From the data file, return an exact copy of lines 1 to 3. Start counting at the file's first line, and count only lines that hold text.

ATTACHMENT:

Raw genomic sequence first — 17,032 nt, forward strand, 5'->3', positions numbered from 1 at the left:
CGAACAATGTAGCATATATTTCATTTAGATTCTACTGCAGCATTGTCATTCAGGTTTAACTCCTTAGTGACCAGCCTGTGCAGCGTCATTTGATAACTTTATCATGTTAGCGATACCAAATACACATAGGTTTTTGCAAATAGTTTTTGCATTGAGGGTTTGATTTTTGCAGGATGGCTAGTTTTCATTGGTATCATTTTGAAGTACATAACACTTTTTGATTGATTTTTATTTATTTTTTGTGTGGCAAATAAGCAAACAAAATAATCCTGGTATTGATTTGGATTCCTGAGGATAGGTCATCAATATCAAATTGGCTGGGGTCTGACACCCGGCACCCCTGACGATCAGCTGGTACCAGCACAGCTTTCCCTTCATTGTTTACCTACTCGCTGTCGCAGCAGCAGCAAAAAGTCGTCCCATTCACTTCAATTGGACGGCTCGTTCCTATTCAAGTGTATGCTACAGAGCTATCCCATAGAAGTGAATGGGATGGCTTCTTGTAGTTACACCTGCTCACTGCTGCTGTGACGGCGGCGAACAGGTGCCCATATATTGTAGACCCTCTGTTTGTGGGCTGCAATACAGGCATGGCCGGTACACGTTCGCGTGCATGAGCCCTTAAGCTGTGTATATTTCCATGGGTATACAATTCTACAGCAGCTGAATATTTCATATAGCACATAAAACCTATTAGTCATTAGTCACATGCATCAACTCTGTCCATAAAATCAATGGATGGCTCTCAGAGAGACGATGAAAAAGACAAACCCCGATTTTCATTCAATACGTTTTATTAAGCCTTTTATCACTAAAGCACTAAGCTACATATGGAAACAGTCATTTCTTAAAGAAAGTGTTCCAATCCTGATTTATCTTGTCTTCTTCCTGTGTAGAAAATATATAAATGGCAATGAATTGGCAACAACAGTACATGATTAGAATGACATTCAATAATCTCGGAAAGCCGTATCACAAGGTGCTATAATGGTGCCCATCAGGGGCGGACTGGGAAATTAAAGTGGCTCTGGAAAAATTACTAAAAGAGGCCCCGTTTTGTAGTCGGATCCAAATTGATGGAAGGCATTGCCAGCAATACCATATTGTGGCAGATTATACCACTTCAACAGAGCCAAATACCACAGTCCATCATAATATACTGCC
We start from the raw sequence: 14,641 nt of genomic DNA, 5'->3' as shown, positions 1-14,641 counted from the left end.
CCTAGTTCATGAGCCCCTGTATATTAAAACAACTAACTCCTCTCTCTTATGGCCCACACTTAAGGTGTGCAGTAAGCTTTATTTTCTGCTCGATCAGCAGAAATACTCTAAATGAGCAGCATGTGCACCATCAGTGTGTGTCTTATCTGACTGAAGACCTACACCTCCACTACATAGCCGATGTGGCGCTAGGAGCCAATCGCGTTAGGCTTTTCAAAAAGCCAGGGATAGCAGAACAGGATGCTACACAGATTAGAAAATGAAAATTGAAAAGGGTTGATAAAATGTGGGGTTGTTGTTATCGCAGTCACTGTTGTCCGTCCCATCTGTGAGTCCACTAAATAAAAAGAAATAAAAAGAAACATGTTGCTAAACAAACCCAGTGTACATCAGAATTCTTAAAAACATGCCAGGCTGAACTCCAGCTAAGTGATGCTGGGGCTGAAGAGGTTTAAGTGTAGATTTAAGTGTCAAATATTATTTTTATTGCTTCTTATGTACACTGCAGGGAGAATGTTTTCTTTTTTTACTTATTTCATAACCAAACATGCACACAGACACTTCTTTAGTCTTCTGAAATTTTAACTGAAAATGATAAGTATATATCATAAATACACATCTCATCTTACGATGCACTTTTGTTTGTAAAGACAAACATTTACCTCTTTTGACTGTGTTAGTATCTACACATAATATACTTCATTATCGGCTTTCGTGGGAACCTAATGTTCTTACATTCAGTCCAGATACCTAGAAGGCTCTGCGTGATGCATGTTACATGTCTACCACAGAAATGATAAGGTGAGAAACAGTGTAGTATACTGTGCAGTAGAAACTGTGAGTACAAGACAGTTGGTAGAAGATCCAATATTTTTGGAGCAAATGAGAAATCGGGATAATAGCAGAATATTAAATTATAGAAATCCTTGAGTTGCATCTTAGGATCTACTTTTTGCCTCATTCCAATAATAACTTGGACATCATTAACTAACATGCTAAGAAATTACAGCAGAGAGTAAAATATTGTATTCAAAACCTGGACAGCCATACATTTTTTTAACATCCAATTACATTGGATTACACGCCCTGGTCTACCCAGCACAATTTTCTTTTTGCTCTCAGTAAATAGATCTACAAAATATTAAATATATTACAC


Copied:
Raw genomic sequence first — 17,032 nt, forward strand, 5'->3', positions numbered from 1 at the left:
CGAACAATGTAGCATATATTTCATTTAGATTCTACTGCAGCATTGTCATTCAGGTTTAACTCCTTAGTGACCAGCCTGTGCAGCGTCATTTGATAACTTTATCATGTTAGCGATACCAAATACACATAGGTTTTTGCAAATAGTTTTTGCATTGAGGGTTTGATTTTTGCAGGATGGCTAGTTTTCATTGGTATCATTTTGAAGTACATAACACTTTTTGATTGATTTTTATTTATTTTTTGTGTGGCAAATAAGCAAACAAAATAATCCTGGTATTGATTTGGATTCCTGAGGATAGGTCATCAATATCAAATTGGCTGGGGTCTGACACCCGGCACCCCTGACGATCAGCTGGTACCAGCACAGCTTTCCCTTCATTGTTTACCTACTCGCTGTCGCAGCAGCAGCAAAAAGTCGTCCCATTCACTTCAATTGGACGGCTCGTTCCTATTCAAGTGTATGCTACAGAGCTATCCCATAGAAGTGAATGGGATGGCTTCTTGTAGTTACACCTGCTCACTGCTGCTGTGACGGCGGCGAACAGGTGCCCATATATTGTAGACCCTCTGTTTGTGGGCTGCAATACAGGCATGGCCGGTACACGTTCGCGTGCATGAGCCCTTAAGCTGTGTATATTTCCATGGGTATACAATTCTACAGCAGCTGAATATTTCATATAGCACATAAAACCTATTAGTCATTAGTCACATGCATCAACTCTGTCCATAAAATCAATGGATGGCTCTCAGAGAGACGATGAAAAAGACAAACCCCGATTTTCATTCAATACGTTTTATTAAGCCTTTTATCACTAAAGCACTAAGCTACATATGGAAACAGTCATTTCTTAAAGAAAGTGTTCCAATCCTGATTTATCTTGTCTTCTTCCTGTGTAGAAAATATATAAATGGCAATGAATTGGCAACAACAGTACATGATTAGAATGACATTCAATAATCTCGGAAAGCCGTATCACAAGGTGCTATAATGGTGCCCATCAGGGGCGGACTGGGAAATTAAAGTGGCTCTGGAAAAATTACTAAAAGAGGCCCCGTTTTGTAGTCGGATCCAAATTGATGGAAGGCATTGCCAGCAATACCATATTGTGGCAGATTATACCACTTCAACAGAGCCAAATACCACAGTCCATCATAATATACTGCC
We start from the raw sequence: 14,641 nt of genomic DNA, 5'->3' as shown, positions 1-14,641 counted from the left end.